Camp for free! Everything you wanted to know about wild camping in the UK and Europe

Back to the camperbug blog  April 06, 2020

Ah, how our readers enjoy wild camping! The campervan and motorhome way of life opens up a world of uninhibited wandering, where the canopy of stars gives way to glorious mornings amid stunning landscapes, crisp air, golden sunshine and the gentle chirping of birds. The best part is your miles away from the hustle and bustle of crowded campsites and cities. For some this means retreating off into mountains or woods with nothing apart from a sleeping bag and rations; for others, it’s about getting off the grid yet having access to basic amenities like toilets and showers. At Camperbug, we appreciate all approaches! Despite dodging the costs of reserving accommodation, you’ll still need to consider where to set up camp for the evening. On this post, we share everything you need to know about safely and legally camping in the wild.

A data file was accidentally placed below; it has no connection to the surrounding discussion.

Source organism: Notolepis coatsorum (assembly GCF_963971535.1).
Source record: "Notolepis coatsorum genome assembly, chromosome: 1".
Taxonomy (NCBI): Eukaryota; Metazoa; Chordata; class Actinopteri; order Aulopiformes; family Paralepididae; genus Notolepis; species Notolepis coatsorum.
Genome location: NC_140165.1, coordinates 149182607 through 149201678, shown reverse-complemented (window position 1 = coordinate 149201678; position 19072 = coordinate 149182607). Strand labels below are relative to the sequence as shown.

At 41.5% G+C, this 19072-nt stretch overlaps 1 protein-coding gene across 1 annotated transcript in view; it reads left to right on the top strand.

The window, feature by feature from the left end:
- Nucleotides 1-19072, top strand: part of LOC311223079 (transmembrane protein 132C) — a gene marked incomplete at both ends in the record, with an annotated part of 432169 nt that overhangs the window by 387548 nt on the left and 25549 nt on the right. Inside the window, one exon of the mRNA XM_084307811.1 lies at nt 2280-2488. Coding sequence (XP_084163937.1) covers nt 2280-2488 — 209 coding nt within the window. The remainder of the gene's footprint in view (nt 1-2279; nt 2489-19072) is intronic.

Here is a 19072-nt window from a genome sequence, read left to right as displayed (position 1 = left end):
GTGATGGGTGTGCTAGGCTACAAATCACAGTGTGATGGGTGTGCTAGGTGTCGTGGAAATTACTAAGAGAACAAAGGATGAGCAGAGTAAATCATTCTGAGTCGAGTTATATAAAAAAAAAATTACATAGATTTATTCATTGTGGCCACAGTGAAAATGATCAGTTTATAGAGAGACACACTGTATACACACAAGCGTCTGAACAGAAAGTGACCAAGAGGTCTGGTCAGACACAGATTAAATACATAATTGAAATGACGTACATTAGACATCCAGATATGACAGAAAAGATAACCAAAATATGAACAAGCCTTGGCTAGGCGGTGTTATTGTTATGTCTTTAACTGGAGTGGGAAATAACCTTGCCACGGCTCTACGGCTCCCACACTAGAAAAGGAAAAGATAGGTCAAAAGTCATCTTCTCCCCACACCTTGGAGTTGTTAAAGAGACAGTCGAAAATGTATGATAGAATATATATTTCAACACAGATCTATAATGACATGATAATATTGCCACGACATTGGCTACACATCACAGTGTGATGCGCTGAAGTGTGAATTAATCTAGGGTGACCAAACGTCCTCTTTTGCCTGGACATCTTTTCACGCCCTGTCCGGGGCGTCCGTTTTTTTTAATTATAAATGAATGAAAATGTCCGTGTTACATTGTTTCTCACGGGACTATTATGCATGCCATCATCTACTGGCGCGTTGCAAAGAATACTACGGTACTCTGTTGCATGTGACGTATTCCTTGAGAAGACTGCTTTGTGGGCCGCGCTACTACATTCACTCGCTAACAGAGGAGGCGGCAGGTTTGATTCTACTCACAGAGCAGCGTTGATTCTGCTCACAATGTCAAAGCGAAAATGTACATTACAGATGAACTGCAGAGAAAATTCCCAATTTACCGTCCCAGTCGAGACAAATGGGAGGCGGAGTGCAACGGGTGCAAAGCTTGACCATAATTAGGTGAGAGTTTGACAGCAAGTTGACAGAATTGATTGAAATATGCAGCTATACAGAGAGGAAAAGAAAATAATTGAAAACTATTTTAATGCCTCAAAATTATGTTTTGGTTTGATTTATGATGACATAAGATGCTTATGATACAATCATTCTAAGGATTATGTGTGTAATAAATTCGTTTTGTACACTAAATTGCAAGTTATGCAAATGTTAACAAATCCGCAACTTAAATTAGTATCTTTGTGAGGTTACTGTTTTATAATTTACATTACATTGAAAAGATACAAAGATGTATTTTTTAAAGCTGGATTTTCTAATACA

What is wild camping?

Wild camping is essentially free overnight parking in the wilderness. The premise is simple. Select your area, stock up on rations and head out to the great outdoors of a night or more under the stars. There’s no access to electricity, service or anything else. It’s quite popular with climbers, hikers, and adventurers who wander through the unfrequented territory and require a base for the night without turning back to civilization. To ensure your alfresco treat isn’t marred by illegal camping violations and unhappy landowners; you’ll need to follow the correct camping etiquette. Despite the initial apprehension of camping out in the wild for the first time, you’ll discover not only did nothing happen and nobody care, but it is also easy and quite fun! What the experience wants in amenities, it makes up in solitude and scenery. Few experiences can rival the pristine sense of freedom!

Is wild camping legal?

Camping out under the stars comes with varying rules depending on where you are. We’ll go into more detail below; however, you have more freedom locating an overnight camping spot in Europe that you would in the UK. According to the law, wild camping with a touring caravan or motorhome is not legal in Northern Ireland, Wales or England without permission from the landowner. Wild camping is more accepted in Scotland owing to the Land Reform Act, 2003 which is formalized the freedom to roam however this excludes motorized vehicles and restricts overnight camping at popular spots like Trossachs National Park and Loch Lomond.